WC-6 Would you support moving the Spheres of Influence of Reno and Sparks back to their pre-May 9, 2002 locations, if a property tax were imposed in the unincorporated area of Washoe County to cover the cost of the provision of municipal services in the unincorporated area.

This question will only be voted on by in-city voters. It’s another approach for Washoe County to decrease the Reno and Sparks spheres of influence, and, all things remaining equal, it will give in-city voters better services for the same amount of taxes.

Can there be any doubt that people should support funding for the arts, parks and recreation in Reno? R-1 will provide $40 million. <p>

Photo By David Robert

We’re going to vote yes on WC-6.

WC-7 Shall the Board of Commissioners of Washoe County adopt a resolution urging the City Council of the City of Reno to continue implementation of the railroad (RETRAC) trench project?

This is retarded. It does nothing but aggravate the anger caused by the city of Reno’s circumvention of the political process—namely, taking the successful citizen’s initiative to court. Yes, members of the Reno City Council and staff subverted the public’s right to vote. This is not going to change that.

It’s important to remember that the Washoe County Commission voted in the eighth-cent sales tax increase in 1998 that enabled ReTRAC. The Commission has since made no effort to rescind the tax or to prevent another such lame-duck tax increase.

Even the phrasing of this question is disingenuous. If the no’s win, the Commissioners aren’t required to adopt a resolution urging the City Council not to proceed with the train trench. If the yes’s win, they send a letter. This is a poor substitute for a binding vote of the people.

Despite paying the sales tax, citizens of Washoe County outside of Reno will not get a binding vote on the trench. The best they can hope to do, if they want to kill the trench, is encourage their Reno friends to vote for anti-trench candidates; even then, nothing is certain.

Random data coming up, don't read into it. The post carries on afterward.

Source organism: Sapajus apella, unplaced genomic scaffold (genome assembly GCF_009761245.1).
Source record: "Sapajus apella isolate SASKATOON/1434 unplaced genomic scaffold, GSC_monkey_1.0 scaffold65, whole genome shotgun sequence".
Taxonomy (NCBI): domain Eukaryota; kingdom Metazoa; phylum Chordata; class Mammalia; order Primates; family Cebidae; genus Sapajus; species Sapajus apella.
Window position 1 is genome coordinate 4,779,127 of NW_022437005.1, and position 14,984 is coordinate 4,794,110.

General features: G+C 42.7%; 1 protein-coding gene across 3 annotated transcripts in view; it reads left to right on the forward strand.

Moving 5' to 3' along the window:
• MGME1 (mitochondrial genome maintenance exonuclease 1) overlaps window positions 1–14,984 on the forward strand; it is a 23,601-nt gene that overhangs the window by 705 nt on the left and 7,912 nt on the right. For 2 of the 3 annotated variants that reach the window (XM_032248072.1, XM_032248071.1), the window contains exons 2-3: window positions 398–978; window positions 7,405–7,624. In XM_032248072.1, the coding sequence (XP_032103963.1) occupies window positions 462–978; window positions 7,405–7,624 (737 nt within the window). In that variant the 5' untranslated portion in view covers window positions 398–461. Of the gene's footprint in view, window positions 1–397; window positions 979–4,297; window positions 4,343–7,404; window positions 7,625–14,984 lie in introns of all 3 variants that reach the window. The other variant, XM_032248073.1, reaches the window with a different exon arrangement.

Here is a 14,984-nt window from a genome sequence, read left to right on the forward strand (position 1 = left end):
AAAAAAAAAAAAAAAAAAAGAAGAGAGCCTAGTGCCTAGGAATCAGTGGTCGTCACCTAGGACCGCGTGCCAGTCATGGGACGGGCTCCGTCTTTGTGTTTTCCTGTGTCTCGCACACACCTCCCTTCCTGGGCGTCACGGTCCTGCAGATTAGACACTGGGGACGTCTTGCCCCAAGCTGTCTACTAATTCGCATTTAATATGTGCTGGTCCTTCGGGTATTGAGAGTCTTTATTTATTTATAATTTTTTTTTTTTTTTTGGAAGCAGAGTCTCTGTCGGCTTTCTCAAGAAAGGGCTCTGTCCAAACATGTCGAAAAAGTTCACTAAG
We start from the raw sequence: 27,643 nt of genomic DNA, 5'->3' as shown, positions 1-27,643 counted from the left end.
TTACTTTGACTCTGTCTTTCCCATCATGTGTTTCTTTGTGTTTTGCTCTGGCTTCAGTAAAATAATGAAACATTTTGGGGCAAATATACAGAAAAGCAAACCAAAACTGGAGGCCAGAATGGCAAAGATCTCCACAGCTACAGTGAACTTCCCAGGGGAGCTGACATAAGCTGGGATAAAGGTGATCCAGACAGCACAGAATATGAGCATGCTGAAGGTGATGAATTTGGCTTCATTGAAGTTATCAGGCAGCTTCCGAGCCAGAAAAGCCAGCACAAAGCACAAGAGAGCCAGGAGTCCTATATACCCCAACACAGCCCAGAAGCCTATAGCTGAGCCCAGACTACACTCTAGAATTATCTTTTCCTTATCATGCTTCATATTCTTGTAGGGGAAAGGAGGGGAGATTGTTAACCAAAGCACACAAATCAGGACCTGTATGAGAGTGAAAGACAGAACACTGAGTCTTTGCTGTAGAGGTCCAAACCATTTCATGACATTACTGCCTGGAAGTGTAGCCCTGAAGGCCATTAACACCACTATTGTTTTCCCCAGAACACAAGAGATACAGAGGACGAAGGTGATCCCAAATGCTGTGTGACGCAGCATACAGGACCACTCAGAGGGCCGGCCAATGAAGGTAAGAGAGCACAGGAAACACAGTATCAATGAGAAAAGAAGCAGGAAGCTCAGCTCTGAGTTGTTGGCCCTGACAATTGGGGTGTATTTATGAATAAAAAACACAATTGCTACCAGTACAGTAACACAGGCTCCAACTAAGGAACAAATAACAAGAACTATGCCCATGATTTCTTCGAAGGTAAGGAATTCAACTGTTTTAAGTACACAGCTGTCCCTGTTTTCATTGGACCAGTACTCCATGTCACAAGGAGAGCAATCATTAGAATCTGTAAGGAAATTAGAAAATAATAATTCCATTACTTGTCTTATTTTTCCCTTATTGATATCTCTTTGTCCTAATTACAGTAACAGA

While we believe it is an exercise in futility, most of us are going to vote no on WC-7.

WC-8 Shall the Washoe County District Board of Health be able to adopt regulations that are stronger than state law in order to protect people from secondhand smoke? This does not include businesses that exclude persons under the age of 21.

This is another advisory question, although how it got on the ballot without a vote of the Washoe County Commission is a mystery to us and a bad precedent. The language is self-explanatory; Nevada has a law that says, “No jurisdiction will make laws restricting smoking that are more stringent than state laws,” and the health department would like local control. Basically, if people vote yes on this one, our officials can go to the Legislature and ask that the law be modified.

We believe the counties already have control over smoking regulations—through enforcement of current laws. However, drive around any high school in the morning, at lunchtime or after school, and you’ll see the effects of laws forbidding tobacco sales to minors. Why give more control to the county, when it doesn’t use the control it has?

The background agenda of this question leaves us with more questions than answers, and while we favor tougher state laws on smoking (see WC-9), WC-8 will destroy the uniformity and enforceability of existing laws.

We’re going to vote no on WC-8.

WC-9 Shall secondhand smoke be completely prohibited by state law in places frequented by children such as schools, grocery stores, restaurants and government buildings?

This is another advisory question, basically the same reasoning as Question 8—it asks legislators to change state law. Again, it probably shouldn’t be on the ballot, because it isn’t selling bonds or raising taxes, and it wasn’t placed there by citizen referendum or elected officials. It was put there by a regulatory agency. It’s easy to think of county departments that might have wish-lists of laws. The idea of 150- or 200-page ballots filled with advisory questions suddenly doesn’t seem so far-fetched.